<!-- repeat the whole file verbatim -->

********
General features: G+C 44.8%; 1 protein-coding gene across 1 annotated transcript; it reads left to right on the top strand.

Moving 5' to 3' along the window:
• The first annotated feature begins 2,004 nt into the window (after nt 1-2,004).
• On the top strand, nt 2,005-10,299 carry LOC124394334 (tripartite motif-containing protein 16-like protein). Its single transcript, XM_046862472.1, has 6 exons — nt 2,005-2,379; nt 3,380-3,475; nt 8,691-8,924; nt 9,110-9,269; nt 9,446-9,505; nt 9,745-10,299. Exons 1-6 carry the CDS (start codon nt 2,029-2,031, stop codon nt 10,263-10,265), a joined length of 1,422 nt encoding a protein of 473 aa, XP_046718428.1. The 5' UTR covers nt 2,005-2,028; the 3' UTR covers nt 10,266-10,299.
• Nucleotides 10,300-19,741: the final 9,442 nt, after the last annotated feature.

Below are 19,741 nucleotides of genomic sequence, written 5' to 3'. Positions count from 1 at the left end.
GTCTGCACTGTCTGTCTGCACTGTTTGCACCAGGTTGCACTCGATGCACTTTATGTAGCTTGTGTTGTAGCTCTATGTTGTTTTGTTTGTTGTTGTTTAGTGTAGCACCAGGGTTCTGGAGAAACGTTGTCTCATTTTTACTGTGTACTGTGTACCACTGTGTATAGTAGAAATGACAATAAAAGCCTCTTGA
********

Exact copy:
General features: G+C 44.8%; 1 protein-coding gene across 1 annotated transcript; it reads left to right on the top strand.

Moving 5' to 3' along the window:
• The first annotated feature begins 2,004 nt into the window (after nt 1-2,004).
• On the top strand, nt 2,005-10,299 carry LOC124394334 (tripartite motif-containing protein 16-like protein). Its single transcript, XM_046862472.1, has 6 exons — nt 2,005-2,379; nt 3,380-3,475; nt 8,691-8,924; nt 9,110-9,269; nt 9,446-9,505; nt 9,745-10,299. Exons 1-6 carry the CDS (start codon nt 2,029-2,031, stop codon nt 10,263-10,265), a joined length of 1,422 nt encoding a protein of 473 aa, XP_046718428.1. The 5' UTR covers nt 2,005-2,028; the 3' UTR covers nt 10,266-10,299.
• Nucleotides 10,300-19,741: the final 9,442 nt, after the last annotated feature.

Below are 19,741 nucleotides of genomic sequence, written 5' to 3'. Positions count from 1 at the left end.
GTCTGCACTGTCTGTCTGCACTGTTTGCACCAGGTTGCACTCGATGCACTTTATGTAGCTTGTGTTGTAGCTCTATGTTGTTTTGTTTGTTGTTGTTTAGTGTAGCACCAGGGTTCTGGAGAAACGTTGTCTCATTTTTACTGTGTACTGTGTACCACTGTGTATAGTAGAAATGACAATAAAAGCCTCTTGA